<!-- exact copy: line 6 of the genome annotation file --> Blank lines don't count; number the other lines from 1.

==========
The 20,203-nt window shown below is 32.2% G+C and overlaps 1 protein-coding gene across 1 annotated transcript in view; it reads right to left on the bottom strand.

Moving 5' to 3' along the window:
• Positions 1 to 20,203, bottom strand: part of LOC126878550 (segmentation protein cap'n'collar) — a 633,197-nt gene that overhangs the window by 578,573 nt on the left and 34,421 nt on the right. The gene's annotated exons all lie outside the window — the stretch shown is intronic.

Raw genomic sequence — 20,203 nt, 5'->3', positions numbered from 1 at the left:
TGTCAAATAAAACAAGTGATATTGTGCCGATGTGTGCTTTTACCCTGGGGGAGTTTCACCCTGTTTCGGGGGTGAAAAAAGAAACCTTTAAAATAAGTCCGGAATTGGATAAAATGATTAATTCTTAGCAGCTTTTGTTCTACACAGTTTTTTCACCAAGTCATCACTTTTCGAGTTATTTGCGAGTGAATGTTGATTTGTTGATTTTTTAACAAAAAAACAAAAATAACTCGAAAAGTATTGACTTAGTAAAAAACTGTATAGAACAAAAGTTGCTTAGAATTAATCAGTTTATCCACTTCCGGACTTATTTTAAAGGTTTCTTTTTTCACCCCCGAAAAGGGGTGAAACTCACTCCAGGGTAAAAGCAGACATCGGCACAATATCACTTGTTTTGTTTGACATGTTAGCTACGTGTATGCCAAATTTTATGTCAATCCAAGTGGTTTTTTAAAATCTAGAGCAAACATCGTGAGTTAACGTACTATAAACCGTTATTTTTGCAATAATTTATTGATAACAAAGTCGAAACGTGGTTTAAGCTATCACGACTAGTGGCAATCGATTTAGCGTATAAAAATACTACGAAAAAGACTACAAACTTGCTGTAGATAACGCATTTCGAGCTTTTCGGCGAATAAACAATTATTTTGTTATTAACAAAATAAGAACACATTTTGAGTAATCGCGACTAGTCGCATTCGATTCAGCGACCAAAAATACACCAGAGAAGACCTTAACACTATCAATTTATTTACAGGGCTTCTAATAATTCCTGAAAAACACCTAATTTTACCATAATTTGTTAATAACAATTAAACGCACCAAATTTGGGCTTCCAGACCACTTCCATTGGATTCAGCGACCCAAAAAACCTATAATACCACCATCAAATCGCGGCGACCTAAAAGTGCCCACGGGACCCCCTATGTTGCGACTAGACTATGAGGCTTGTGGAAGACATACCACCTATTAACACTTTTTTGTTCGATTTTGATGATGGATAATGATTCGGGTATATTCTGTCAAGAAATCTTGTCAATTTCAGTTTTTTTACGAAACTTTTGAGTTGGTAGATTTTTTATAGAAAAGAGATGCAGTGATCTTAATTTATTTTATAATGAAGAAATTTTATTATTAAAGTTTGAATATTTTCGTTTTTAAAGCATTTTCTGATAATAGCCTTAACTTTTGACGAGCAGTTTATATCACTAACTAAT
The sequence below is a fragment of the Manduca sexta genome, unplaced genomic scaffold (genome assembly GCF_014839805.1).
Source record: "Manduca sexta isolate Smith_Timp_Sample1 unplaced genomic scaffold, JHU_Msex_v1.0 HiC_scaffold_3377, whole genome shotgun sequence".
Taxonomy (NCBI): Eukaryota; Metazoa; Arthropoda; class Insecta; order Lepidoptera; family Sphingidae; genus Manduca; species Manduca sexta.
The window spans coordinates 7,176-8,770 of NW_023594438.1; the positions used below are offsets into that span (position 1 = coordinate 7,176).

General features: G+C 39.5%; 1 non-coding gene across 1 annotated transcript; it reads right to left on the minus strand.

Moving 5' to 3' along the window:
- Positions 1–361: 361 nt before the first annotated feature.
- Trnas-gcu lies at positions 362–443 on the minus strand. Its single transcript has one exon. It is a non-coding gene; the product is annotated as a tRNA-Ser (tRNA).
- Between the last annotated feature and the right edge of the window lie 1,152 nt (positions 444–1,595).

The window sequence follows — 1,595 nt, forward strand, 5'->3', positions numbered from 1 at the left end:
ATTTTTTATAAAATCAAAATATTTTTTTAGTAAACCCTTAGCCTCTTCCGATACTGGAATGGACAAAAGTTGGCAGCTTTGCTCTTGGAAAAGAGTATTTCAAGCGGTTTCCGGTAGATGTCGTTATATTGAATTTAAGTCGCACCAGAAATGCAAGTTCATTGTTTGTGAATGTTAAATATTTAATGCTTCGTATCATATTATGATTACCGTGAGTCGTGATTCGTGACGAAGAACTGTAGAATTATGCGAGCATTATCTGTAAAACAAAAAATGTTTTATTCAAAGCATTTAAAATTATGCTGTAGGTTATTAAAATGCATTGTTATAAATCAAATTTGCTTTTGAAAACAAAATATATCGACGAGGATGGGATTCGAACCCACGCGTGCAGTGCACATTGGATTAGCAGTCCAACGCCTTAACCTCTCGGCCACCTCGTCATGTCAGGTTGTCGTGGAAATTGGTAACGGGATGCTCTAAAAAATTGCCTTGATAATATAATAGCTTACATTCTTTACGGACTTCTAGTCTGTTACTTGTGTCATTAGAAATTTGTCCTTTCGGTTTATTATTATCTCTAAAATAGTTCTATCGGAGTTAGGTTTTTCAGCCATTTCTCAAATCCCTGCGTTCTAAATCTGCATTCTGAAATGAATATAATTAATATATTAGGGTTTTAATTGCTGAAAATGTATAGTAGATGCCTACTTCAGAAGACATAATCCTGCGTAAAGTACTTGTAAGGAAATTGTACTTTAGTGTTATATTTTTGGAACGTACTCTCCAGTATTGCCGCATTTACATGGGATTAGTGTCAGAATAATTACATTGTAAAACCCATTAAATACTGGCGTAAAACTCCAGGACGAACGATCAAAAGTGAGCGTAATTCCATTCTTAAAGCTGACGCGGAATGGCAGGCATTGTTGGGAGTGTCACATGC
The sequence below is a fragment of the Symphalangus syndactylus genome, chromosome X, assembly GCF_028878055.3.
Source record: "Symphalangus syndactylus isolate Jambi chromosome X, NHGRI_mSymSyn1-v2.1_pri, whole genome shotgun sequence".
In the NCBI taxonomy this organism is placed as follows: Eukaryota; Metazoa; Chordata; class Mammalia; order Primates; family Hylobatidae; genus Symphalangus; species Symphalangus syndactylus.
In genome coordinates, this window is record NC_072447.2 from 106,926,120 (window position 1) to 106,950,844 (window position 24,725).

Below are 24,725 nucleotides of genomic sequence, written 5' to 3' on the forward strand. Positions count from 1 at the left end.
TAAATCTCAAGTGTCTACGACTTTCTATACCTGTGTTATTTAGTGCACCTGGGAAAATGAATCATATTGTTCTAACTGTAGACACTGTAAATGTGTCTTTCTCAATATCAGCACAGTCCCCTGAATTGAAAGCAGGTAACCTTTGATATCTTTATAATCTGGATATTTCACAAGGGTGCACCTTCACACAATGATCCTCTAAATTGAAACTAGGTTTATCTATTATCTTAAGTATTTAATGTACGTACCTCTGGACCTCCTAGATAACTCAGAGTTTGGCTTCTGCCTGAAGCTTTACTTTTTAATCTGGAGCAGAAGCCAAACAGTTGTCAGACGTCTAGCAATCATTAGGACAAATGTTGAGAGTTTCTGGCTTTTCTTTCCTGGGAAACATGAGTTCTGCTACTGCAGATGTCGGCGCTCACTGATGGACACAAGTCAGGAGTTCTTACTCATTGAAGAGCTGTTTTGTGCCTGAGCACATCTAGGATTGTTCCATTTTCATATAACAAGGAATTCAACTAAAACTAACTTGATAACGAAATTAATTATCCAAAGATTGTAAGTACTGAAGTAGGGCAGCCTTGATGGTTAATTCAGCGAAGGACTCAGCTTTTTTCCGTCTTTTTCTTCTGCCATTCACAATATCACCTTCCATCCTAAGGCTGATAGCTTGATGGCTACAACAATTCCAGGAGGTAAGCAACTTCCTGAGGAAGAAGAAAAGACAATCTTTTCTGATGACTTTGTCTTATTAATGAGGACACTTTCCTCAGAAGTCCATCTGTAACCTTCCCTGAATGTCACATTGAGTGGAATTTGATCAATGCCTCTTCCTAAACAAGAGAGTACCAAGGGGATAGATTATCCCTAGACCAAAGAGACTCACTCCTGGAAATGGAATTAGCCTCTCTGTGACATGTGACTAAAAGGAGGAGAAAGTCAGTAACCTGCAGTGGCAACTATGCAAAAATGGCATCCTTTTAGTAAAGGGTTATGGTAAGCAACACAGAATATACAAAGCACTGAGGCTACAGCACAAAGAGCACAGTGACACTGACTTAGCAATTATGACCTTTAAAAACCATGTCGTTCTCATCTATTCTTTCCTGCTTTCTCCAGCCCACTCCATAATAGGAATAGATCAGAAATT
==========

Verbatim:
The sequence below is a fragment of the Manduca sexta genome, unplaced genomic scaffold (genome assembly GCF_014839805.1).